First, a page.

Sunni Leader Writes to Khamenei Complaining Of Sectarian Discrimination | Iran International

Sunni Leader Writes to Khamenei Complaining Of Sectarian Discrimination

Mawlana Abdolhamid Esmaeel-Zehi, the Sunni Friday prayer leader of Zahedan in Sistan-Baluchistan Province, has written to Ali Khamenei, Iran’s Supreme Leader, arguing that the government treats Sunnis as inferior citizens. Abdolhamid argued in a letter to Khamenei that despite an order issued by the leader in 2017, no Sunnis had been appointed as a cabinet minister, provincial governor, vice-president or presidential adviser, or as an adviser or representative of the Leader.

While acknowledging that some Sunnis were employed by the government and armed services in mainly Sunni provinces, Abdolhamid said employment discrimination remained a source of concern for Sunnis, who comprise at least 10 percent of the country’s 80 million population.

Abdolhamid wrote in his letter that officials had either refused to take seriously Khamenei’s 2017 decree to end discrimination against Sunnis, thinking it was a formality rather than an instruction, “or the order has not reached the officials yet.” In 2017, in response to an earlier letter by Abdolhamid, Khamenei wrote that Iran’s constitutional law outlawed discrimination “against any group of Iranians.” Since then, Abdolhamid has complained several times that the decree has been ignored.

Even in cities with a majority of Sunnis, the government restricts the building of Sunni mosques. In recent years, Abdolhamid, who lives and runs a seminary in Zahedan, has been barred from travelling to other Sunni areas such as Kurdistan and Golestan provinces.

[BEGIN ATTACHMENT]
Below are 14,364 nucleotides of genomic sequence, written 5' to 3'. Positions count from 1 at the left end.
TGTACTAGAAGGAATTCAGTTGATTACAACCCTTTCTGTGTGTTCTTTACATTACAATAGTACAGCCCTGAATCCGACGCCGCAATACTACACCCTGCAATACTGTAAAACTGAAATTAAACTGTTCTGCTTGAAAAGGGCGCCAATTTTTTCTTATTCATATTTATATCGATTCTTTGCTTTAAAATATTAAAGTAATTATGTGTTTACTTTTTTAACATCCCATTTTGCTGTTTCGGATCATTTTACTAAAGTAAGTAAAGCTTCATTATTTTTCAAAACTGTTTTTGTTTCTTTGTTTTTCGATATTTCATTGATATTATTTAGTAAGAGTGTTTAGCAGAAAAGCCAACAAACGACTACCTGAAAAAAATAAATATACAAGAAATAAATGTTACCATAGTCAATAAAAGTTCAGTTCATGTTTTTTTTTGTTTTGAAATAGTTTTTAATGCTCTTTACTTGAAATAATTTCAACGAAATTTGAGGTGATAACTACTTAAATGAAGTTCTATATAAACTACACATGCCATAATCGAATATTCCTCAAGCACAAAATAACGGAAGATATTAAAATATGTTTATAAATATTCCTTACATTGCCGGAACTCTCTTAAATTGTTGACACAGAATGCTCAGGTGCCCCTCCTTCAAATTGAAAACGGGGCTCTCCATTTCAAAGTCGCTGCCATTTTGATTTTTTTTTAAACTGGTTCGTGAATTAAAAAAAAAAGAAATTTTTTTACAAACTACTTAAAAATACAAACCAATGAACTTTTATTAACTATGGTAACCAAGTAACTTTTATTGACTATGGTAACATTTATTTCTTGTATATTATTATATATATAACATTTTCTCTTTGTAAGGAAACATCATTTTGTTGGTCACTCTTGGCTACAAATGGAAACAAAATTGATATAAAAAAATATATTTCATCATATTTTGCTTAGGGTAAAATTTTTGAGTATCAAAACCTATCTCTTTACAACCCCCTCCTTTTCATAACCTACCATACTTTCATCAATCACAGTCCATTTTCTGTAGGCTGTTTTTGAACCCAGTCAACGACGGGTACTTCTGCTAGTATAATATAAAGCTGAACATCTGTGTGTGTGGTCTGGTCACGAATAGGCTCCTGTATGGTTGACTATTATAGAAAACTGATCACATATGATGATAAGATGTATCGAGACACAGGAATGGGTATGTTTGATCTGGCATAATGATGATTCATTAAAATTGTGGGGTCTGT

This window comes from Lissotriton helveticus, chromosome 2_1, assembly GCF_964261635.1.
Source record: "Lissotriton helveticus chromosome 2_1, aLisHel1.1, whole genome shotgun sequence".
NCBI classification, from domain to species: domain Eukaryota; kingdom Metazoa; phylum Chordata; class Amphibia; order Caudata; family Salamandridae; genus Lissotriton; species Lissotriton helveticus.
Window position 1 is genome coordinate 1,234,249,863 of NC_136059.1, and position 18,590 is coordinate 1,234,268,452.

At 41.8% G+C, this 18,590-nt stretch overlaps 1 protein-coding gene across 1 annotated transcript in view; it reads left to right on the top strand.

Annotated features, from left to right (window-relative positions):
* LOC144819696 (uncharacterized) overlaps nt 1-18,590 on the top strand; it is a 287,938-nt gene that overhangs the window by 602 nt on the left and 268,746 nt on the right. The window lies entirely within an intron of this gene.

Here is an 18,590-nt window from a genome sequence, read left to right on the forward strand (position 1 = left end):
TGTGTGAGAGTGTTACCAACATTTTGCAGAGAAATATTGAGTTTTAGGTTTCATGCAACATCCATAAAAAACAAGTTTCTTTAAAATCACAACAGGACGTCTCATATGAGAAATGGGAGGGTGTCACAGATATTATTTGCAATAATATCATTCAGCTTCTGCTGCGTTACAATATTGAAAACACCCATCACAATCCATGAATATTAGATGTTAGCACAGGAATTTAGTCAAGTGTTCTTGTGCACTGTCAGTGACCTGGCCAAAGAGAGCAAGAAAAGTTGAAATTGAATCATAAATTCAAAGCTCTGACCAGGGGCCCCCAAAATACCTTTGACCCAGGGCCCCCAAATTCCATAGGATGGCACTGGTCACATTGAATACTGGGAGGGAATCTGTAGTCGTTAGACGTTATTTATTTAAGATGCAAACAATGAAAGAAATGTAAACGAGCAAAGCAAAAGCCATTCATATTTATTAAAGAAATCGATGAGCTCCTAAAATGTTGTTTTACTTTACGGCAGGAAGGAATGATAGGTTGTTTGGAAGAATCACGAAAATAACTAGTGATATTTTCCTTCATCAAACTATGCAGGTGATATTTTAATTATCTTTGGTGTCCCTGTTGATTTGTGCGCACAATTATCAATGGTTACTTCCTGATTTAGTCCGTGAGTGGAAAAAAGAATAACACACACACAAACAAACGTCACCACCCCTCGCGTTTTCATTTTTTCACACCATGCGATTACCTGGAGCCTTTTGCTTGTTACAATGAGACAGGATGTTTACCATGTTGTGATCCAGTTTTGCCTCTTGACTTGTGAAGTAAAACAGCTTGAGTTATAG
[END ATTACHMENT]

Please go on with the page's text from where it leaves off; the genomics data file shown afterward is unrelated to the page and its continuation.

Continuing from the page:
Unrest in Sistan-Baluchistan, which is among Iran’s poorest provinces and has a reputation for lawlessness and drug-smuggling, is compounded by a sense among Baluchi, who speak a distinct language shared by Baluchi in neighboring Pakistan and Afghanistan, of ethnic discrimination, both from government officials sent from Tehran and from Sistanis, who are mainly Shia.

In a recent development, according to Abdolhamid’s letter, the Sunni Religious Schools Planning Council, established in 2018 against protests from Sunni clerics, had taken control of Sunni religious affairs across Sunni towns and villages “with the help and pressure of security and judiciary organizations.” The Sunni leader wrote that the new body had imposed limitations in Sistan-Baluchistan Province, but did not elaborate.

Ten years ago, in 2010, Abbas Ali Soleimani, then Khamenei’s representative in Sistan-Baluchistan announced plans to create a new organization to regulate Sunni schools in the province. At that time, Abdolhamid criticized Soleimani’s intervention in Sunnis affairs: “Why should the Supreme Leader’s representatives decide about Sunni religious schools? Decisions about these schools should be made by Sunni clerics.”

With the backing of Abdolhamid, President Hassan Rouhani polled well in two presidential elections in Sistan-Baluchistan – with 74 percent in 2013 and 73 percent in 2017, far better than nation-wide – but he has made little progress in delivering campaign promises to improve opportunities for ethnic and religious minorities. Rouhani has also faced the challenge of intermittent violence from Baluchi, Kurdish and Arab groups, which has strengthened opposition to concessions.

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